Restoration work on Massey Manawatū’s Refectory building, which is currently closed for earthquake strengthening and repairs, is set to begin in September 2018.
The Massey University Foundation is tasked with fundraising for the refectory.
Established in 2004, the Foundation manages re-investments of donations that have been made to the university.
Mitch Murdoch, Director of Alumni Relations for the Foundation says the Foundation’s board members want to restore the refectory to its original glory.
“It’s a fabulous old building, it’s part of Massey’s DNA,” he says. “The university decided to save it and the task fell to the foundation.”
So far, $1.44 million has been raised, with $3.6 million still to go.
The near 90-year-old building has a colourful history. The refectory housed the original dining hall and student common room complete with an ornate fireplace.
It was eventually subdivided to make space for teaching room.
In the early days of the university in the 1930s and 1940s, students had to dress for dinner in the refectory, cravats and all. It was home to a number of typical student pranks.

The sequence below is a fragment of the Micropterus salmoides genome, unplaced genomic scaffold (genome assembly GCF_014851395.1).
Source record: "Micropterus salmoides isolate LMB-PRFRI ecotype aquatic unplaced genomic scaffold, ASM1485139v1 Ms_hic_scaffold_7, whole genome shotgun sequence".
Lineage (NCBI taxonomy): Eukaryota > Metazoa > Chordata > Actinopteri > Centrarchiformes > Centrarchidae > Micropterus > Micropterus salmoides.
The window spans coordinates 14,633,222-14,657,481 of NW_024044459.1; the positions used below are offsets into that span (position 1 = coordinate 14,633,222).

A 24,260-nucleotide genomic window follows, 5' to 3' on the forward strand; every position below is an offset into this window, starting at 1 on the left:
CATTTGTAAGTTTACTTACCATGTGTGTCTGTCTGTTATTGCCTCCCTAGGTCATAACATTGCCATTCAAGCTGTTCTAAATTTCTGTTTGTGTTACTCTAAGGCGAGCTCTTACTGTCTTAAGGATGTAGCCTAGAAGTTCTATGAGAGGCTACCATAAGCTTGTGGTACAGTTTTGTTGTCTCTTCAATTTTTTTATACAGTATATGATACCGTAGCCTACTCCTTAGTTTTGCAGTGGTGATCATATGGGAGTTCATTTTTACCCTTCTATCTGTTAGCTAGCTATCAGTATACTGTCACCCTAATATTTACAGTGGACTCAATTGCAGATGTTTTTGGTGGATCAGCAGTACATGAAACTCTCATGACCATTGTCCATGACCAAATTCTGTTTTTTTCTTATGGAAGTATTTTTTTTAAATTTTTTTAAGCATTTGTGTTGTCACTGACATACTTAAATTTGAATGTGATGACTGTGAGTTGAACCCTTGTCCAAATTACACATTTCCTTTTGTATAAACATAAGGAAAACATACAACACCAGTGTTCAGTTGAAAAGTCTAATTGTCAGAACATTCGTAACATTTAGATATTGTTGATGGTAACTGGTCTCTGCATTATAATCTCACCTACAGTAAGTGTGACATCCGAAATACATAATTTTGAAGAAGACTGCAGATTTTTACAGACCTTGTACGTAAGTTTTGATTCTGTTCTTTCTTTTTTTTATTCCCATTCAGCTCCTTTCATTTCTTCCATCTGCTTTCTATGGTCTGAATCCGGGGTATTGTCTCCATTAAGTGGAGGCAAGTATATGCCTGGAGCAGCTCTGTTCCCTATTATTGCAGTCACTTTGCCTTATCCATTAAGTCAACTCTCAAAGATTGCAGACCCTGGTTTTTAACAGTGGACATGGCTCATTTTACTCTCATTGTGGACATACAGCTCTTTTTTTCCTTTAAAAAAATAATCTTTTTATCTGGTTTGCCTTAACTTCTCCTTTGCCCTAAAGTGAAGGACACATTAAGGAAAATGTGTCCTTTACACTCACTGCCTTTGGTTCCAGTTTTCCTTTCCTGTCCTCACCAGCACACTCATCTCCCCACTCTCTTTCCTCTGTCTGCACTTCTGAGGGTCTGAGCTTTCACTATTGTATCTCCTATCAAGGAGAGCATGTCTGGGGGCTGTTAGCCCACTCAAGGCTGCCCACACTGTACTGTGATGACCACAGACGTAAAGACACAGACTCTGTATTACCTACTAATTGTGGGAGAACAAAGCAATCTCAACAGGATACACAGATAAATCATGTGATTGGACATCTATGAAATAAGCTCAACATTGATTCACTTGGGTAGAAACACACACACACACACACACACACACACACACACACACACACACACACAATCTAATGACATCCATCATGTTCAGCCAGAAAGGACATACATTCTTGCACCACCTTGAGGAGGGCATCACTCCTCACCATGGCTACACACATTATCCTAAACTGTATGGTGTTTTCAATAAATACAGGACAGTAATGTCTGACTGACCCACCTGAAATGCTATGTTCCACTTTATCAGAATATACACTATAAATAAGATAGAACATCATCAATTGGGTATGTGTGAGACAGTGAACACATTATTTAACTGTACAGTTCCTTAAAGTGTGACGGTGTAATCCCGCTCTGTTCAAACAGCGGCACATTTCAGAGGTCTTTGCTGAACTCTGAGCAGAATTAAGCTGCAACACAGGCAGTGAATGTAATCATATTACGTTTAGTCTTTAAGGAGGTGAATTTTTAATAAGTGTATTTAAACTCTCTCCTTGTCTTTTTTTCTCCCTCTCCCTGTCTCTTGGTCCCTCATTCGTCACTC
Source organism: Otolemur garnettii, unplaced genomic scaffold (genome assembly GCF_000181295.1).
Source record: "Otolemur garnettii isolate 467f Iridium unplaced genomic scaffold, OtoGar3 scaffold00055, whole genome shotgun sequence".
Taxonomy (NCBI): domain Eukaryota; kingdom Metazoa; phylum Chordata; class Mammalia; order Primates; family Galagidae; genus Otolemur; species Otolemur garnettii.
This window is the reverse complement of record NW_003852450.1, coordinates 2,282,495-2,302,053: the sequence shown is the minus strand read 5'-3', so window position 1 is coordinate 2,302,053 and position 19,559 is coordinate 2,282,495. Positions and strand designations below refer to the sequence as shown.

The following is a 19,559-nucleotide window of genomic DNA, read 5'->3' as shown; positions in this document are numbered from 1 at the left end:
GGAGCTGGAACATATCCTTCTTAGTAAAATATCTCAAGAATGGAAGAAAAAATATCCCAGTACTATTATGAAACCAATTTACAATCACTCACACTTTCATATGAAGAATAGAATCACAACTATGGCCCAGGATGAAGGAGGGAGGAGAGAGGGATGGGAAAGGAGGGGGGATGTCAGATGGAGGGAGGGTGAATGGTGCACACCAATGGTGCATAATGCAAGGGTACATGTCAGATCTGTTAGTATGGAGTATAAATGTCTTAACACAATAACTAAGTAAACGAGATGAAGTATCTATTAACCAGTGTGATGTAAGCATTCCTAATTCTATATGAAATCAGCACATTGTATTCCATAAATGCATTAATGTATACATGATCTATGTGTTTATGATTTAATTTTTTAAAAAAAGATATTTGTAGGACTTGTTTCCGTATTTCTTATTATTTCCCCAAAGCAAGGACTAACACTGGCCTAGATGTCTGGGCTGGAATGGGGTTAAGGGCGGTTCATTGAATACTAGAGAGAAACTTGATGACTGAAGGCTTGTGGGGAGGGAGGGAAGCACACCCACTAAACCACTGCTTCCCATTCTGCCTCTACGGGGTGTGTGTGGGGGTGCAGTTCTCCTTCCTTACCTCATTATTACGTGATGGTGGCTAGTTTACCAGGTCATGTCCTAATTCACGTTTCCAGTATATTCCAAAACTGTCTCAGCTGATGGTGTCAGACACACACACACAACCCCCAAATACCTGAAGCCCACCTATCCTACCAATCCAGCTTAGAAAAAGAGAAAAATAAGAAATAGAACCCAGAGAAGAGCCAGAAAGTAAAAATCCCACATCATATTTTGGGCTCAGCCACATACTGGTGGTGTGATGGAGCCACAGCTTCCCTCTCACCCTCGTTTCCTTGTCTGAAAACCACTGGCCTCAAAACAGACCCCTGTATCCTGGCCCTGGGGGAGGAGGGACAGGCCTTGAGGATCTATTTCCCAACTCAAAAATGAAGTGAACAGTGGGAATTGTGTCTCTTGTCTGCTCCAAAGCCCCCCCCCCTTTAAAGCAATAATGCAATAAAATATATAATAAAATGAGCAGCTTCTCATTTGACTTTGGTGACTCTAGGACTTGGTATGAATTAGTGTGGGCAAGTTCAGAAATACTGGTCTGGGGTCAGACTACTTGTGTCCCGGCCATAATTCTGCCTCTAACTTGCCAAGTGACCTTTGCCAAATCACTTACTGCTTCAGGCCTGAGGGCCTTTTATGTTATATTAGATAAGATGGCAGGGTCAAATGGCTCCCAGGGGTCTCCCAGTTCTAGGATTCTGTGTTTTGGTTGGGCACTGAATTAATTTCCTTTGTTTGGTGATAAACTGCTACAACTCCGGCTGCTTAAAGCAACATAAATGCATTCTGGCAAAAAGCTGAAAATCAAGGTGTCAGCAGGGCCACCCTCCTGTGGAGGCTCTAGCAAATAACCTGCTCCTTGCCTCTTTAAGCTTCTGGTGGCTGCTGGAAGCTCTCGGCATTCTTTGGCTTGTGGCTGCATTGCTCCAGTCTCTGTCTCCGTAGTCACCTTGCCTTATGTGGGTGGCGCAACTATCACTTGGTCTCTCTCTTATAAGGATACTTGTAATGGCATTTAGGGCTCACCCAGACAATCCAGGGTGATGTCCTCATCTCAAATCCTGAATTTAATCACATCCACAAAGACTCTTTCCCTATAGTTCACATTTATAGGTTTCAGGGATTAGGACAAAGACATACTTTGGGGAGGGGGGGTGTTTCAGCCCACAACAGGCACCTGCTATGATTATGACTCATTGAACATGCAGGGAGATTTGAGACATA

“One of the oldest female alumni remembers brewing pumpkin wine because poor students couldn’t afford to buy it,” said Murdoch.
“It was occupied by the New Zealand army during WWII. They built an annexe on to the main building and set up a shooting range on the oval.”
During WWII the university roll fell to about 14 students.
Murdoch says she’s really enjoyed working on the restoration project and discovering the history connected with the building.
“It’ll make us all feel proud of Massey history, it’s a very attractive building that embodies a lot of culture,” she said. “We want it to be the new heart of the campus.”
The restoration will remain true to what the refectory looked like when it was first built and opened in 1931.
The work is estimated to finish by September 2019. It will be a space for public use when complete.
Murdoch says the Palmerston North City Council donated $150,000 for the restoration and want to put the building on local heritage trails.
“Alumni used to get married in the building so hosting functions like that when it’s finished would be a huge draw card for bringing in visitors from the city.”